The gaming industry appears to be in strong shape, according to a recent survey of 2,000 North American developers.
The study, conducted by the Game Developers Conference, states that 41 percent of developers reported higher profits in 2014 than the year before. Only 9 percent indicated that their profits declined. The remaining developers were either flat, year-over-year, or unsure. Hiring showed a similar split: 44 percent grew their teams in 2014, while only 15 percent saw staff reductions.
The data is slightly messy, but when a mere 1 in 10 developers reports falling income, spend in the market is high.
Interestingly, the data shows declining interest in the mobile gaming space. Of the developers polled, some 50 percent indicated that their current title would be released for smartphones or tablets. That figure was down from 52 percent a year ago. Even more, only 48 percent of developers stated that their next title would be released for mobile platforms.
Certainly, a decline from 52 to 50 to 48 is paced, but it’s downhill all the same.
If I had to wager, I’d say that the issue of title saturation is negatively impacting the ability of mobile developers to consistently generate an audience for new titles. Distribution scale of mobile titles can sometimes depend on things as fickle as Apple’s decision to feature, or not, one title over another.
PC vs. Console
In comparison, the popularity of PC games among developers is in a sideways flux — 56 percent say their current game is built for PCs, up from the year-ago tally of 53 percent. However, when it comes to upcoming titles, only 53 percent of developers plan to build for PC, putting the category right back where it was.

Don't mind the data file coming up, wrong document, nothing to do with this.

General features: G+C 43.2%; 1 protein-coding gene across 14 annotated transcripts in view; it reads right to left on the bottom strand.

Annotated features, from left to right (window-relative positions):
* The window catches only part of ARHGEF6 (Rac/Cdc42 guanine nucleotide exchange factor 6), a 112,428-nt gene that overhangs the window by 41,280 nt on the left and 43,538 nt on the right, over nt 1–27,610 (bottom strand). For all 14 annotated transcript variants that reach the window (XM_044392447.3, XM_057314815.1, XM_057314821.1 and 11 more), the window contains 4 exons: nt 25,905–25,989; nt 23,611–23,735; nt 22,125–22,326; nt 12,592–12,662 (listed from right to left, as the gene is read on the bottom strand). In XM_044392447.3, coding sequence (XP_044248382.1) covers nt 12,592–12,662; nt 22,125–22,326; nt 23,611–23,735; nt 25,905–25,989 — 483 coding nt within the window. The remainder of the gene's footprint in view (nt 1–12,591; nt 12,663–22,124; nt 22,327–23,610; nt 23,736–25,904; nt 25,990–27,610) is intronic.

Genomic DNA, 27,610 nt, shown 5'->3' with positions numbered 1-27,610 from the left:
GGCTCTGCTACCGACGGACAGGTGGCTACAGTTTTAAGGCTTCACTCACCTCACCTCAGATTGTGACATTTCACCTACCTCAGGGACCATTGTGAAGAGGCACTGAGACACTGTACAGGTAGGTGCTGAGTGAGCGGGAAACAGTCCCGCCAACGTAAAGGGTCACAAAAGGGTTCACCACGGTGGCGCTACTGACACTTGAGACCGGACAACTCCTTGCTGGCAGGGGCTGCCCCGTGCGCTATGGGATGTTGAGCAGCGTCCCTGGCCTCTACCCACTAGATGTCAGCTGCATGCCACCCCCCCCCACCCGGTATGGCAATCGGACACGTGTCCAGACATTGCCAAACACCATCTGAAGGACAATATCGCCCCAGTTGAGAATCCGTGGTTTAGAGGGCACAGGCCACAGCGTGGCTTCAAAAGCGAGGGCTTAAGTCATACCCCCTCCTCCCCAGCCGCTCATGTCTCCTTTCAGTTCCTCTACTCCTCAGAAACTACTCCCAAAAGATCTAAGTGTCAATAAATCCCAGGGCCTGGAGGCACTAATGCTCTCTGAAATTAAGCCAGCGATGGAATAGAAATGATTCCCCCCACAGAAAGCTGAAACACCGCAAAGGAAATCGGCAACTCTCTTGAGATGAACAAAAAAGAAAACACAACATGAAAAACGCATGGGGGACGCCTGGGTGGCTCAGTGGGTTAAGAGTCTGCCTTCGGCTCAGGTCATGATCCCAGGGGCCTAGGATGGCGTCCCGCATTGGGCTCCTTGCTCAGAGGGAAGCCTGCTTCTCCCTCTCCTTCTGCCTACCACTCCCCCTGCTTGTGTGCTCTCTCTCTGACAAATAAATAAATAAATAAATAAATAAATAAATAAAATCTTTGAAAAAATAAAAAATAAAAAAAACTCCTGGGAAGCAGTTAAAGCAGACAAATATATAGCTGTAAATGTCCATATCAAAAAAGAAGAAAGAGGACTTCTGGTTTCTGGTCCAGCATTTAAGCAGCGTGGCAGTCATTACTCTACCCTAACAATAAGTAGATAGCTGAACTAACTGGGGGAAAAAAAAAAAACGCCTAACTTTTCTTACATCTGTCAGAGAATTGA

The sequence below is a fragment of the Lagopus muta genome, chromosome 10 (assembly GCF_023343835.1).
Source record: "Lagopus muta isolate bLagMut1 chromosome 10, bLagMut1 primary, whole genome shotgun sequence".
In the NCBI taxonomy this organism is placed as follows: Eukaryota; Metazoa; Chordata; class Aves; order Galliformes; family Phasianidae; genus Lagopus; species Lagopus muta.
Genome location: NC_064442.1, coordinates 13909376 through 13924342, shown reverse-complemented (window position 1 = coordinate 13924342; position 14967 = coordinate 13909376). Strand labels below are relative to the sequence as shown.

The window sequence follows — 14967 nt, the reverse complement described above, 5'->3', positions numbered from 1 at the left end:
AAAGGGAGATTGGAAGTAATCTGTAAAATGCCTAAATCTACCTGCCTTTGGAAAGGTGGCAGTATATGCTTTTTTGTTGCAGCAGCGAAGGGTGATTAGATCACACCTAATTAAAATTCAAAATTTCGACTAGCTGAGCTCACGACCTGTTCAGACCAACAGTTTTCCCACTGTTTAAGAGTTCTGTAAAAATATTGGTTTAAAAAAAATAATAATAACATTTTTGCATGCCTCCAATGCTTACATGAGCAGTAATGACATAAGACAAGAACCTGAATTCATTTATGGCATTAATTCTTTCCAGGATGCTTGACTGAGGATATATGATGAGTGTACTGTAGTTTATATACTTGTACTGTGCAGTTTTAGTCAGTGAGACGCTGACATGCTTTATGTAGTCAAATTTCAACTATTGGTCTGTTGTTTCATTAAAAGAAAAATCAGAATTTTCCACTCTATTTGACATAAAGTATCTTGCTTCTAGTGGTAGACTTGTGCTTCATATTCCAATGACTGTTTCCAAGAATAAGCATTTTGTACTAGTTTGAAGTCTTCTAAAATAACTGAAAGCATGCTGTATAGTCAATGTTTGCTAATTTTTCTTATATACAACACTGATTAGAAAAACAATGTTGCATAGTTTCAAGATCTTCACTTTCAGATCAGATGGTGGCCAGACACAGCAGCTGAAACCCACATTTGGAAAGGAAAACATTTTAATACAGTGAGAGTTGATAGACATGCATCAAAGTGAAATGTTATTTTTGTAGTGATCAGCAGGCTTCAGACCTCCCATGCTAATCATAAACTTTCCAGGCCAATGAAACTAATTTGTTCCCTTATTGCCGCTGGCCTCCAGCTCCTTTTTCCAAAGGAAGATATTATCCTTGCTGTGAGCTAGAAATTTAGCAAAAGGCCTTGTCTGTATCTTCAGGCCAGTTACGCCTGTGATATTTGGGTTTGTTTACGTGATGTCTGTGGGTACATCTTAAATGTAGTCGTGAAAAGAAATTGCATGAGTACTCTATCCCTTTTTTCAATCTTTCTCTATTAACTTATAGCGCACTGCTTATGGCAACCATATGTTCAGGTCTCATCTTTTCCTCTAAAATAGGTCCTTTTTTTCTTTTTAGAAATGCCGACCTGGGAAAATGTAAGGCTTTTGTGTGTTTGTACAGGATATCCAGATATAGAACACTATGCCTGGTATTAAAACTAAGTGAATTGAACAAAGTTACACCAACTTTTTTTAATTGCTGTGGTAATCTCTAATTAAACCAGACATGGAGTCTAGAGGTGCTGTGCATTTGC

Clear winners in the eyes of developers, compared to the year-ago period, were the current generation consoles: The Xbox One and PlayStation 4. Both saw their active development percentage break into the 20-percent range. PlayStation 4 leads current developer action over the Xbox One 26 percent to 22 percent.
According to the survey, 12 percent of gaming developers are building a title that could be a suitable esport — esports is the competitive side of video gaming, where teams and individuals compete for prize money and fans.
Twelve percent is slim in comparison to other gaming platforms, but given that esports is a genre, and not a platform in and of itself, the number is not soft. Instead, given the current number of esports titles in the market, it seems that we could see a rapid increase of the total quantity of games built for the genre. A general shaking out of new esports titles would be fun to watch.
All told, developers are still fans of mobile gaming, PC gaming, console gaming, and, increasingly we can infer, esports. They almost sound like gamers.